There was some question about whether this event would even finish Monday.
After the first 10 pairs skated the opening race, there was a delay of about an hour while workers coped with problems to all three of the ice-resurfacing machines, including one kept at the building just in case of an emergency. Officials discussed whether to postpone the rest of the competition to a later date, but one of the machines was fixed in time to get the ice in decent shape.
Still, the glitches in Richmond are becoming more and more of a concern. A day earlier, there was a problem with one of the machines during the women’s 3,000, and there have already been complaints about the skating surface being too inconsistent from one day to the next.
“You just want the ice to be the same at the beginning of the event as the end,” said Derek Parra, the U.S. national coach. “If it happens again, they got to get some other machines in here and be prepared.”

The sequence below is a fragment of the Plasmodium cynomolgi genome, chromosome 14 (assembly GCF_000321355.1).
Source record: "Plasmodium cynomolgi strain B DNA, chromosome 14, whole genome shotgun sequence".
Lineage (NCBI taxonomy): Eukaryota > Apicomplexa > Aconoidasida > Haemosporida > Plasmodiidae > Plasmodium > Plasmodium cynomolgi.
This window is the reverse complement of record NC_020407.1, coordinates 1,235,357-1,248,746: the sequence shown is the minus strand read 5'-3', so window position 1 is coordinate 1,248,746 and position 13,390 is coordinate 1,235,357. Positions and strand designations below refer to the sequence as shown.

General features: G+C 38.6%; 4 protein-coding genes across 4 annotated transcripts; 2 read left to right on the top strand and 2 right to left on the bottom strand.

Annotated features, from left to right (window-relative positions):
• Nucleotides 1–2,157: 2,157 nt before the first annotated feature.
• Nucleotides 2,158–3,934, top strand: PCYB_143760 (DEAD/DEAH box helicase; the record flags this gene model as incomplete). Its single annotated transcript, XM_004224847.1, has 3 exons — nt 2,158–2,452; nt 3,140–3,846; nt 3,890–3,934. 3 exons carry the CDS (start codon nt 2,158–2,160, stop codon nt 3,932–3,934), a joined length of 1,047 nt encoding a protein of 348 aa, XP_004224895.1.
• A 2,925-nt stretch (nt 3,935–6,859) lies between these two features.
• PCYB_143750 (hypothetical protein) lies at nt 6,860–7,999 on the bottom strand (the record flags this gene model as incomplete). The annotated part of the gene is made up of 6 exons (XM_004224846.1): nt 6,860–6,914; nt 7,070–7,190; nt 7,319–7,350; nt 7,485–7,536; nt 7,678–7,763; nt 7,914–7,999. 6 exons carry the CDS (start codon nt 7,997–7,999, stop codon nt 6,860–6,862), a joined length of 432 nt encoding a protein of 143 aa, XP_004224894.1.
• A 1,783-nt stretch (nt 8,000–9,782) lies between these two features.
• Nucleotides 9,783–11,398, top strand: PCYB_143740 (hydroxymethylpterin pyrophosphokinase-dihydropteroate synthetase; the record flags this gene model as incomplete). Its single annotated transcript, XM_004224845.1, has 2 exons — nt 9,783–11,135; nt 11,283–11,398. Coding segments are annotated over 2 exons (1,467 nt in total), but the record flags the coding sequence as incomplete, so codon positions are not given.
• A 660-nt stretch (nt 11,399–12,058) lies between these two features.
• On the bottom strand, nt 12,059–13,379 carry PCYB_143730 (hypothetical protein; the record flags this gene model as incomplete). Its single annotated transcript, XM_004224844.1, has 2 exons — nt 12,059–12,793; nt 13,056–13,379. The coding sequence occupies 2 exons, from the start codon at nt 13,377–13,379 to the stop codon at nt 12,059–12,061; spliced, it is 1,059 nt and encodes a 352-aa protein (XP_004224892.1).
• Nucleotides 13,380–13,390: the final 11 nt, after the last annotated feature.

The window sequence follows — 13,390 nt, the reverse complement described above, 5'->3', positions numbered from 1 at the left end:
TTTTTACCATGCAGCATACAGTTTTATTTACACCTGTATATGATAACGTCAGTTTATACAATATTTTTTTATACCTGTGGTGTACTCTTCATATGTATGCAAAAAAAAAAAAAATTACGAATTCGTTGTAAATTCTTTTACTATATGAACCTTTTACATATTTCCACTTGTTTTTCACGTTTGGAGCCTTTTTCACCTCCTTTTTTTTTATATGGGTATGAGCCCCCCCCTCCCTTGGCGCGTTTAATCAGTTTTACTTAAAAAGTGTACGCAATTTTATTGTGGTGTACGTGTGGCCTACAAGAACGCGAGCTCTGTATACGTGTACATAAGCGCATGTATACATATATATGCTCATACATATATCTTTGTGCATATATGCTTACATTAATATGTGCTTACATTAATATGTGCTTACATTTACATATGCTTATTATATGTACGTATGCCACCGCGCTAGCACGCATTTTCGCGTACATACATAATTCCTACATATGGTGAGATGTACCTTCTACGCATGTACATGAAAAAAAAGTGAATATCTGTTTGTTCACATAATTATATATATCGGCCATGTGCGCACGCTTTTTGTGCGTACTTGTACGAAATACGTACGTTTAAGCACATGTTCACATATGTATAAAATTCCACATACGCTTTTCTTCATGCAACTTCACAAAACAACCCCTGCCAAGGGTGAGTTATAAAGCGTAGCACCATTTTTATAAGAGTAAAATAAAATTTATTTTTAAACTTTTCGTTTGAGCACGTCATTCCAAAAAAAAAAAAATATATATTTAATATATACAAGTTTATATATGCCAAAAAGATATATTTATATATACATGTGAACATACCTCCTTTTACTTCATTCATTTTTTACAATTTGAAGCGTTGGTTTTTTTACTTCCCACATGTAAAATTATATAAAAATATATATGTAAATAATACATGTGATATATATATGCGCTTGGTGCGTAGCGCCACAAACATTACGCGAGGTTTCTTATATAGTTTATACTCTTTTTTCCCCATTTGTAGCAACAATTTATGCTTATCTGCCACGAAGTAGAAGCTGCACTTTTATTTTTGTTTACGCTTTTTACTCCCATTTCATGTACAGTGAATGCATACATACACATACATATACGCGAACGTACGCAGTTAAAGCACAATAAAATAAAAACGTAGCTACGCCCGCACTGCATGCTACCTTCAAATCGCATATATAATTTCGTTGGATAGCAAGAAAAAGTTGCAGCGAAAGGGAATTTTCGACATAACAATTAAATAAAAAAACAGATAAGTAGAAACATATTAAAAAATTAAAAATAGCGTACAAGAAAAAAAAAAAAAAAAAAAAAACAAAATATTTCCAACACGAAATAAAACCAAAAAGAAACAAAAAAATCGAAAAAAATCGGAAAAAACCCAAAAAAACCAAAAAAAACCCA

That’s just what organizers are doing. After the race, they announced plans to bring in a Zamboni from the Olympic oval in Calgary. The machines being used in Richmond are made by Olympia.
The South Koreans probably want to keep things just like they are. They already won an unexpected silver in the men’s 5,000 from Lee Seung-hoon. Now, an even more stunning result from Mo, who was ranked 14th in the World Cup standings and had not even cracked the top three in a race this season.
Until the Olympics.
Then there’s the Americans. After three events, they are still looking for their first medal.
Tucker Fredricks was the best hope in the 500, but he stumbled in the first race coming off the first turn, lost momentum making sure he didn’t fall and was out of it before he even got to the second heat. He finished 12th overall.
“It’s tough. I got four more years — oh God, it’s going to be a long time — but you’ve got to suck it up,” said Fredricks, a 500 specialist who has no other real shot at a medal. “I’ll be back. I got nothing else to do.”